Envisioning The City As A Communications Platform [My Ideal City]
PSFK chats with Rachel Hoat, Chief Digital Officer for the city of New York, about how hyperlocal reporting is positively impacting urban development.
As part of our My Ideal City series looking at the future of cities, PSFK reached out to experts to get their take on key trends we’ve identified that are currently affecting urban environments. Rachel Sterne is the Chief Digital Officer for the city of New York, with the goal to make New York City the premier digital city in the world by supporting innovation inside government and innovation outside city government, in the private sector, and in the technology community. She spoke with PSFK.com about how hyperlocal reporting is boosting civic engagement by establishing direct channels of communication from the ground up, while helping to ensure communal well-being by rapidly documenting potentially harmful incidents.
Can the push for transparency and imagining the city as a platform change the way that our cities operate?
City as a platform is something we’ve talked about since this office was created, and it’s the underlying belief behind a lot of our transparency and open data initiatives. Today, New York City has more data than any other city in the world. We have over 1,300 data sets that are API‑enabled through our open data platform, and through things like the hackathons and various apps competitions, we regularly encourage, and try to help to guide in a strategic way, the developer community to build apps that help to improve the lives of New Yorkers.
A great example of why this is important, and how it can even save lives, is during Hurricane Sandy, we made a conscious effort to reach out to the open data community in the days as the storm was approaching the city, and make sure they were aware, for example, of the hurricane evacuation zone data that was available on the open data platform, as well as other resources that would help them to disseminate important information.
We had great responses from partners, including the New York Times, Google, and Wnyc.org. They all developed their own interactive resources that help people to find out if they were in an evacuation zone, and later on, help them to find resources such as warming centers or homeless shelters.
This was very important to us because they were using city data, they were using city information, and as long as their information is accurate, we are very happy for them to help, to spread that message, and to essentially be our partners in serving New Yorkers.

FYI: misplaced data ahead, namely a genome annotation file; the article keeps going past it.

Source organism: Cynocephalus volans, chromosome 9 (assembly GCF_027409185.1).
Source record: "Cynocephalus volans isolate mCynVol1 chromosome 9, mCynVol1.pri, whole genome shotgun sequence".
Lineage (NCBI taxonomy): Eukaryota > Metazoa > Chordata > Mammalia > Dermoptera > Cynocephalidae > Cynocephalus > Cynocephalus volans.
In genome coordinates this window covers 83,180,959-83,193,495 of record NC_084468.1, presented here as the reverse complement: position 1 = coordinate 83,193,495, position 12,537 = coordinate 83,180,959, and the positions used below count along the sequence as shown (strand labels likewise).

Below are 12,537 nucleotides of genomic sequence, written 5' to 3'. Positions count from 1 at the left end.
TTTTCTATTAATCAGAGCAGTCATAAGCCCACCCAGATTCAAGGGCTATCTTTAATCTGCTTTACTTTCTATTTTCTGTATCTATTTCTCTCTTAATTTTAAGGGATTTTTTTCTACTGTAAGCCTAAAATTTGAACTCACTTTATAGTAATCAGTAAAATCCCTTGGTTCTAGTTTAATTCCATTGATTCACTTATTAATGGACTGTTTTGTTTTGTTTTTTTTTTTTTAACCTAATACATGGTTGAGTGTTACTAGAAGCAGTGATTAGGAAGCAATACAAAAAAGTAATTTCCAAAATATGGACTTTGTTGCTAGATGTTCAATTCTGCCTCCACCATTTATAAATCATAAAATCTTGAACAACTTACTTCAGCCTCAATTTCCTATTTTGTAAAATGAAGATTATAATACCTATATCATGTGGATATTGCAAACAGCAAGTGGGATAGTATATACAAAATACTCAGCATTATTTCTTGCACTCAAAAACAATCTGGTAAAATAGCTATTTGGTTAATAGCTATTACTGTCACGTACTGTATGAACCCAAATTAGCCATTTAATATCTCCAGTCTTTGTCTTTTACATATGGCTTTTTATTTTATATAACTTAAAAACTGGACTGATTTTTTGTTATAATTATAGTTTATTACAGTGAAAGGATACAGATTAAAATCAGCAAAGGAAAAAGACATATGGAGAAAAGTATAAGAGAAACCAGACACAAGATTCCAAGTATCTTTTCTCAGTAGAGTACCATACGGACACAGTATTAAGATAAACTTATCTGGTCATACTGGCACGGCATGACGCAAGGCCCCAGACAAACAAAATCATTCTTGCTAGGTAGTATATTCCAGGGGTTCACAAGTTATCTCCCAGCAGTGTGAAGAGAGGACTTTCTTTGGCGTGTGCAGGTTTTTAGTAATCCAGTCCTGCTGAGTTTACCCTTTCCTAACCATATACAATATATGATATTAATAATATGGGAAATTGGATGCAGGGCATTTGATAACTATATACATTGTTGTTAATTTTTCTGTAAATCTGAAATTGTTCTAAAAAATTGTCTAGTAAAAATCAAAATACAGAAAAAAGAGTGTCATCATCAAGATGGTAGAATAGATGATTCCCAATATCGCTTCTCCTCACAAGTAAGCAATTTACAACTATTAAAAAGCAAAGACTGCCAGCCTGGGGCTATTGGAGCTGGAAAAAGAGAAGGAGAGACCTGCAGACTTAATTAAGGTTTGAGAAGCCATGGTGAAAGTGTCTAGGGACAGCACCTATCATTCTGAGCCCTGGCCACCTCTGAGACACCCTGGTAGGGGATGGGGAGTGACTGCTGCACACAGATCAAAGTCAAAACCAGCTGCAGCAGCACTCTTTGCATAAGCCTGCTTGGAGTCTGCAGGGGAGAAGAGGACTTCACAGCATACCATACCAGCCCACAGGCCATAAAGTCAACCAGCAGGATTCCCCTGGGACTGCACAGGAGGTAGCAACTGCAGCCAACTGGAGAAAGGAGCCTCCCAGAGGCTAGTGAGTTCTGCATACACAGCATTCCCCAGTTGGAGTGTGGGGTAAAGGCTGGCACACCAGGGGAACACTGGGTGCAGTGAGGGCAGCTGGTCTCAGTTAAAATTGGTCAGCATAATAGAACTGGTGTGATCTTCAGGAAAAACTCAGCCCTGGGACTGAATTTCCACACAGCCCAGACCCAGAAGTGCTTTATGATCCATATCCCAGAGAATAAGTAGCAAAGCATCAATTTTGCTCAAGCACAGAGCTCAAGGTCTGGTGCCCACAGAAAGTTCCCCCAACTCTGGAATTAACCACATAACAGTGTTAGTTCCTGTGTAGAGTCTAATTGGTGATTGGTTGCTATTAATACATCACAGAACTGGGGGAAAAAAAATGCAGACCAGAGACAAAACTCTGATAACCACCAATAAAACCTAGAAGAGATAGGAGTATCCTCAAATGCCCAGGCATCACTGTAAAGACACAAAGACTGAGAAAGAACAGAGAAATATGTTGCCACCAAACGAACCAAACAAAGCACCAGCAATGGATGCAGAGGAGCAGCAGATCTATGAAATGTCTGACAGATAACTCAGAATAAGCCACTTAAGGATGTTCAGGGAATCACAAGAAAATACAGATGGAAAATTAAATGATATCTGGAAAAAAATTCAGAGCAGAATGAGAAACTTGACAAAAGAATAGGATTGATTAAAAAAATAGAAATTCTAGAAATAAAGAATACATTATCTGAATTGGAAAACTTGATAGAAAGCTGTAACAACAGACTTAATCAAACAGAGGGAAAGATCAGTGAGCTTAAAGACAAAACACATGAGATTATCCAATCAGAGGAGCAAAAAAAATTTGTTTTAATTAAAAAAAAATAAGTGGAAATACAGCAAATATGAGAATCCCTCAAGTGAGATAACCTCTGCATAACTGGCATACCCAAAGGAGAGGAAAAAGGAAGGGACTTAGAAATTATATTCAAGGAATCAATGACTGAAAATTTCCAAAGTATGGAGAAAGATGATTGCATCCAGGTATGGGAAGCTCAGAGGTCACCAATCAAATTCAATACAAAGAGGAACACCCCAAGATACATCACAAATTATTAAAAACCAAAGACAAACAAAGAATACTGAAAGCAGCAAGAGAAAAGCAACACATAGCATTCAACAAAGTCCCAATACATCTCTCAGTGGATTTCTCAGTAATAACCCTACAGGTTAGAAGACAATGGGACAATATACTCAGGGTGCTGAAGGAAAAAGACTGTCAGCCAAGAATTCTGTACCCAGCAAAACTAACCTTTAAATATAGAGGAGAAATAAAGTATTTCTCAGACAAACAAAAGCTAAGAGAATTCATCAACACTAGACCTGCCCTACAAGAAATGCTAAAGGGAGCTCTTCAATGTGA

We estimate that we reach about 10 times as many people, literally hundreds of thousands more people, through these efforts, and by having a more decentralized, distributed approach to reaching and engaging the public.
How can local communication platforms positively impact urban environments?
The concept of hyperlocal reporting is not entirely new to city government. In some ways, 311 is probably one of the earliest examples of city‑facilitated, government‑enabled hyperlocal reporting. This is really the brainchild of Mayor Bloomberg, who himself is an entrepreneur, a technologist, and someone who built his success on excellent customer service in part, and in analyzing vast lots of information.
What 311 is is a platform for customer service that helps people to, very easily and quickly, navigate complicated city processes to help to improve the city, and that’s very exciting, and has seen enormous success in the analog world. There are about 20 million requests processed every year, from New Yorkers, and people on the ground in New York City, through city agencies that are resolved.
Do you think that people are realizing the impact of them reporting this information?
Yes. Absolutely. That’s crucial to how 311 works. That’s crucial to the functioning of the city is we need to be showing the effects of what they’re reporting, however we can. What’s really great is that people will often tweet pictures or post on Facebook, because they are very happy that it actually worked with such a seamless process. They’ll say, “Thank you. Thanks for fixing this. This is what it looks like now,” that type of thing. We also have some city agencies that do a really great job of adding that level of transparency, so people actually know what is going on, because the city does so much, but it’s not always a story, necessarily, that the press reports.
With social media, we do have an opportunity to tell that story in a more engaging way, so we have platforms like “The Daily Pothole,” which is a Tumblr blog that the Department of Transportation maintains, and they show you great high‑impact numbers and images about how many potholes were fixed, how many miles, and thousands of miles they’ve been able to traverse and improve every weekend.
What three things would you include in your perfect city?
Digitally speaking, three things I’d like to see in my ideal city is affordable, high-speed broadband Internet access for all New Yorkers, government APIs and realtime sensors that integrate directly into operations systems, and institutions that allow anyone to learn how to code and participate in the tech ecosystem.
Check out the video below for more on the idea of the city as a social platform: